14. I assumed as much but since the people I referenced were largely left bloggers and you seemed to be coming from the left, I thought it odd to attack your own side is all.

    After all Obama himself said he didn't think he merited the award yet.

  15. Lurxst:

    I don't think so, at least according to this note Obama sent, probably to virtually every Democrat:

    “Dorian –

    This morning, Michelle and I awoke to some surprising and humbling news. At 6 a.m., we received word that I'd been awarded the Nobel Peace Prize for 2009.

    To be honest, I do not feel that I deserve to be in the company of so many of the transformative figures who've been honored by this prize — men and women who've inspired me and inspired the entire world through their courageous pursuit of peace.

    But I also know that throughout history the Nobel Peace Prize has not just been used to honor specific achievement; it's also been used as a means to give momentum to a set of causes.

    That is why I've said that I will accept this award as a call to action, a call for all nations and all peoples to confront the common challenges of the 21st century. These challenges won't all be met during my presidency, or even my lifetime. But I know these challenges can be met so long as it's recognized that they will not be met by one person or one nation alone.

    This award — and the call to action that comes with it — does not belong simply to me or my administration; it belongs to all people around the world who have fought for justice and for peace. And most of all, it belongs to you, the men and women of America, who have dared to hope and have worked so hard to make our world a little better.

    So today we humbly recommit to the important work that we've begun together. I'm grateful that you've stood with me thus far, and I'm honored to continue our vital work in the years to come.

    Thank you,

    President Barack Obama “

  16. Looking a gift horse in the mouth is bad form.

    This is a glorious moment. We should admire our President for his genuine humility.

    I think I will buy a Nobel medal lapel button and wear it for a month.

    Yes indeedy.

  17. Way to go, F.T.!

    Let me know where I can get one of those lapel pins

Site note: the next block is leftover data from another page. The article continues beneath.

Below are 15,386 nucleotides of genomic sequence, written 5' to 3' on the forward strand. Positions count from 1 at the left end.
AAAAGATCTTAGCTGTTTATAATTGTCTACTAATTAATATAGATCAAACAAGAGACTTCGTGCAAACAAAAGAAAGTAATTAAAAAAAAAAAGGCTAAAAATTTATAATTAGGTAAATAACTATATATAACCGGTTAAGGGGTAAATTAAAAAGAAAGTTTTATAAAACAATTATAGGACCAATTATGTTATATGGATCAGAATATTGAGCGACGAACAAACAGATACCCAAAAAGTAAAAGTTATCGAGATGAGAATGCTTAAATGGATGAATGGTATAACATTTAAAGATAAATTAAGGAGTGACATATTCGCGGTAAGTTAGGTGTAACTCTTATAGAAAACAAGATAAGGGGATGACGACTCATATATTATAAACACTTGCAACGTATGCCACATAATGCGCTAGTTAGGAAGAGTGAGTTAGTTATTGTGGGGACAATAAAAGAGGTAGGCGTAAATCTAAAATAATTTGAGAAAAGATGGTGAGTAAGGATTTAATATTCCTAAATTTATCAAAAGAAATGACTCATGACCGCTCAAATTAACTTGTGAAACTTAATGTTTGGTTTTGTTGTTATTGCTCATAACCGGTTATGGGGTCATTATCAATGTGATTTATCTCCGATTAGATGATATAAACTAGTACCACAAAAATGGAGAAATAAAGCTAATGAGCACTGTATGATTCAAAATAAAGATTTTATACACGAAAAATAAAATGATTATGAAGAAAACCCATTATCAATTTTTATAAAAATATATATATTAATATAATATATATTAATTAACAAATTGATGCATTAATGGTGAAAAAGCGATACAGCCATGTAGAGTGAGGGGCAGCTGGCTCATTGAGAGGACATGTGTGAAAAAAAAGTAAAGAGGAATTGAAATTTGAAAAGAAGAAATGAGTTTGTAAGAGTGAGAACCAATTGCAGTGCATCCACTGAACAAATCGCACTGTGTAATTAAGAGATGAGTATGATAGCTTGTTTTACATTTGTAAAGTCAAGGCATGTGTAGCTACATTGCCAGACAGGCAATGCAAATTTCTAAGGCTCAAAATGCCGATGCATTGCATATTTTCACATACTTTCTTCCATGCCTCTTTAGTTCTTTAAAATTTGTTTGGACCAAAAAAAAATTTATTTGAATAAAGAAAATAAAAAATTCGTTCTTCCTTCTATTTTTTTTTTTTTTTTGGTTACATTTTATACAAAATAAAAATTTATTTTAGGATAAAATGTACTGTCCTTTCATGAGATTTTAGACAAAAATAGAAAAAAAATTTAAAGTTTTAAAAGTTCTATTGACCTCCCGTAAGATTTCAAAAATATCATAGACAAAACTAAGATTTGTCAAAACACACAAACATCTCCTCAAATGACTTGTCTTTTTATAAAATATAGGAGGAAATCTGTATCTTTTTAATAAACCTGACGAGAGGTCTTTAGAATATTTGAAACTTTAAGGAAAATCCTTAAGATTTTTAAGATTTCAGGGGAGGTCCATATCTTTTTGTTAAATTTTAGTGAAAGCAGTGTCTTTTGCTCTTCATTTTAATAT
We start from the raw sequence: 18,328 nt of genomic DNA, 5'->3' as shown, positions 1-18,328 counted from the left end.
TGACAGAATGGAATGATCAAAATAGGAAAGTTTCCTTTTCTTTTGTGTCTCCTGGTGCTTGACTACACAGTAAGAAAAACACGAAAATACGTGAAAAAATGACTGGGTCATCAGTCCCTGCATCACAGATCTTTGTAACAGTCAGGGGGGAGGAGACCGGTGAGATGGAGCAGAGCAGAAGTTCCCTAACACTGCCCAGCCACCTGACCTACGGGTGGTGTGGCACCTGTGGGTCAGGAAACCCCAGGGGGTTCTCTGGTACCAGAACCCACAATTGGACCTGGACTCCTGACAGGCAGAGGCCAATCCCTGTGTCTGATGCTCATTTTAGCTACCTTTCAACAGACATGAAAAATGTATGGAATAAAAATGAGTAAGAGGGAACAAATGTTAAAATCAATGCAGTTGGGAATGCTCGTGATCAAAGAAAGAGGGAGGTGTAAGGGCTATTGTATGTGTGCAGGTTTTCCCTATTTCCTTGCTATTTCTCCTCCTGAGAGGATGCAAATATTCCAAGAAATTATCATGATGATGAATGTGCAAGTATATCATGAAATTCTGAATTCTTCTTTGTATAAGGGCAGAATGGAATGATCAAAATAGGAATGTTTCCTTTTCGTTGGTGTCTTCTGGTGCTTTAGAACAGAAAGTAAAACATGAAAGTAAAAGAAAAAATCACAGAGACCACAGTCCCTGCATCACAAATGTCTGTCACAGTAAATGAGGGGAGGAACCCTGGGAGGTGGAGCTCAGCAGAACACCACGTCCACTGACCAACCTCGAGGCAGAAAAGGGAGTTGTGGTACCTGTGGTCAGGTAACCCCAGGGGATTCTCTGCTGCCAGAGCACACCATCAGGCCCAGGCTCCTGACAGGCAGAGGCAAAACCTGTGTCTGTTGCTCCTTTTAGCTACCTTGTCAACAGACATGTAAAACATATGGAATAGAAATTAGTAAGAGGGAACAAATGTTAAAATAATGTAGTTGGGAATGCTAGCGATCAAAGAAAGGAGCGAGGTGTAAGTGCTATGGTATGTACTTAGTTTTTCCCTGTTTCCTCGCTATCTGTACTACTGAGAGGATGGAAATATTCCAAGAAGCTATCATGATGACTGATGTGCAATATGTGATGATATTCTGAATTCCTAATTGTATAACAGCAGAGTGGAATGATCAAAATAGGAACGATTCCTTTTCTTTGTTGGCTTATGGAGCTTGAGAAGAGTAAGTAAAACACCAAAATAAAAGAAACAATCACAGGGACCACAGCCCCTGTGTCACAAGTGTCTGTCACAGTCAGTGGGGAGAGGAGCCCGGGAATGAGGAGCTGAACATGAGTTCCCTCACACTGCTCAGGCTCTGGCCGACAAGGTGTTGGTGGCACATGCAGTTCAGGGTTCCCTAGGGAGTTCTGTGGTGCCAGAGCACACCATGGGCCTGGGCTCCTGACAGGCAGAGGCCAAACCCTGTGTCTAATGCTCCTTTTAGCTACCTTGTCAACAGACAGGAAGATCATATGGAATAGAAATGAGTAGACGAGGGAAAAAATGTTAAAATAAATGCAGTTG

Dorian

  18. As I've said I prefer the President's own reaction, which is to acknowledge this is a bit early.

    If even questioning this is unacceptable to some, so be it. But I have to ask everyone to consider, what if a person you did not like politically (say Bush) had won the prize. Would you adopt the same view or would you be upset ?

    Just food for though

  19. I fail to see the benefit it declining the award, except to appease for a moment or two those on the domestic front who will criticize him for something else seconds later.

    This is a rare opportunity for a sitting U.S. President to take sole possession of th global stage to press his agenda for nuclear disarmament, climate change, and – as I suggested in other posts, perhaps bring a person like Sima Simar in Afghanistan – emphasize the benefits of U.S. policies.

    BTW, I would feel the same about Bush. If the POTUS represents the our nation, what is the value in declining other than – maybe – gaining some political points on the domestic front?

  20. I, for one, respect your opinion and your reactions, Patrick, and certainly do not think that they “are unacceptable.”

    I just happen to have a different opinion.

    As to what if GWB “had won the prize,” yes, I would have been one of the many who would have loudly said that he does not deserve it, and given a pagefull of reasons.

    I guess that is being honest enough, albeit not objective and “fair” enough to many.

    Thanks for your post,

    Dorian

  21. I did not mean to imply you did not, simply that in the broader blogosphere there are some on the left who do not tolerate any dissent to Obama, just as there were some who felt that way on Bush.

    Thanks for the kind and thoughtful comments.

  22. Good point. Lets see, had Bush won in Oct. 2001, I would have cheered. Had he won Oct. 2005, I would have demanded a vote recount.